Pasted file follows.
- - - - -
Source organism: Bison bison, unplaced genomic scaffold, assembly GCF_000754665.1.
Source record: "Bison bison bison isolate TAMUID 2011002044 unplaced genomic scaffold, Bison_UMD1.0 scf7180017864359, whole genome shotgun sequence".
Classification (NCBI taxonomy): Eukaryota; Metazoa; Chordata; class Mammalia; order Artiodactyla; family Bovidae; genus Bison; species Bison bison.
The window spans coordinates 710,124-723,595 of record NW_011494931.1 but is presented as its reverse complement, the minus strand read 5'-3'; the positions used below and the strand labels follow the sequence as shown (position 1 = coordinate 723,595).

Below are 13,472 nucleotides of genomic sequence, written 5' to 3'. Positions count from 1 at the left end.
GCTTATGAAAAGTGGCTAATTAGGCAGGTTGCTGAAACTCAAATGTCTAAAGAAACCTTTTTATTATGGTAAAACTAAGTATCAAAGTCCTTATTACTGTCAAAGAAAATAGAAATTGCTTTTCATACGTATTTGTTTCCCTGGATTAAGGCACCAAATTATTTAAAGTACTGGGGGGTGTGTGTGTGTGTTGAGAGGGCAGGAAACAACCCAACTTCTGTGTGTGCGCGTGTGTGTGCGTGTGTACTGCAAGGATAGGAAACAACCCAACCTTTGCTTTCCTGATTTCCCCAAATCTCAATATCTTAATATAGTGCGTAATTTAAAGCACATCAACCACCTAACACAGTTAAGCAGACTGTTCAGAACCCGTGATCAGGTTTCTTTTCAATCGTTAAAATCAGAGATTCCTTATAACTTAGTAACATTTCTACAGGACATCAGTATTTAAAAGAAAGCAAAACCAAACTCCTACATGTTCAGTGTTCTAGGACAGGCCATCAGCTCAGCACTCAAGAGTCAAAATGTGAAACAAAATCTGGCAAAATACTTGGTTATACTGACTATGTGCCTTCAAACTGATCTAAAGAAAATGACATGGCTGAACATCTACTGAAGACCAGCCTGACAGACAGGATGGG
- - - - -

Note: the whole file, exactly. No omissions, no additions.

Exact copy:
Source organism: Bison bison, unplaced genomic scaffold, assembly GCF_000754665.1.
Source record: "Bison bison bison isolate TAMUID 2011002044 unplaced genomic scaffold, Bison_UMD1.0 scf7180017864359, whole genome shotgun sequence".
Classification (NCBI taxonomy): Eukaryota; Metazoa; Chordata; class Mammalia; order Artiodactyla; family Bovidae; genus Bison; species Bison bison.
The window spans coordinates 710,124-723,595 of record NW_011494931.1 but is presented as its reverse complement, the minus strand read 5'-3'; the positions used below and the strand labels follow the sequence as shown (position 1 = coordinate 723,595).

Below are 13,472 nucleotides of genomic sequence, written 5' to 3'. Positions count from 1 at the left end.
GCTTATGAAAAGTGGCTAATTAGGCAGGTTGCTGAAACTCAAATGTCTAAAGAAACCTTTTTATTATGGTAAAACTAAGTATCAAAGTCCTTATTACTGTCAAAGAAAATAGAAATTGCTTTTCATACGTATTTGTTTCCCTGGATTAAGGCACCAAATTATTTAAAGTACTGGGGGGTGTGTGTGTGTGTTGAGAGGGCAGGAAACAACCCAACTTCTGTGTGTGCGCGTGTGTGTGCGTGTGTACTGCAAGGATAGGAAACAACCCAACCTTTGCTTTCCTGATTTCCCCAAATCTCAATATCTTAATATAGTGCGTAATTTAAAGCACATCAACCACCTAACACAGTTAAGCAGACTGTTCAGAACCCGTGATCAGGTTTCTTTTCAATCGTTAAAATCAGAGATTCCTTATAACTTAGTAACATTTCTACAGGACATCAGTATTTAAAAGAAAGCAAAACCAAACTCCTACATGTTCAGTGTTCTAGGACAGGCCATCAGCTCAGCACTCAAGAGTCAAAATGTGAAACAAAATCTGGCAAAATACTTGGTTATACTGACTATGTGCCTTCAAACTGATCTAAAGAAAATGACATGGCTGAACATCTACTGAAGACCAGCCTGACAGACAGGATGGG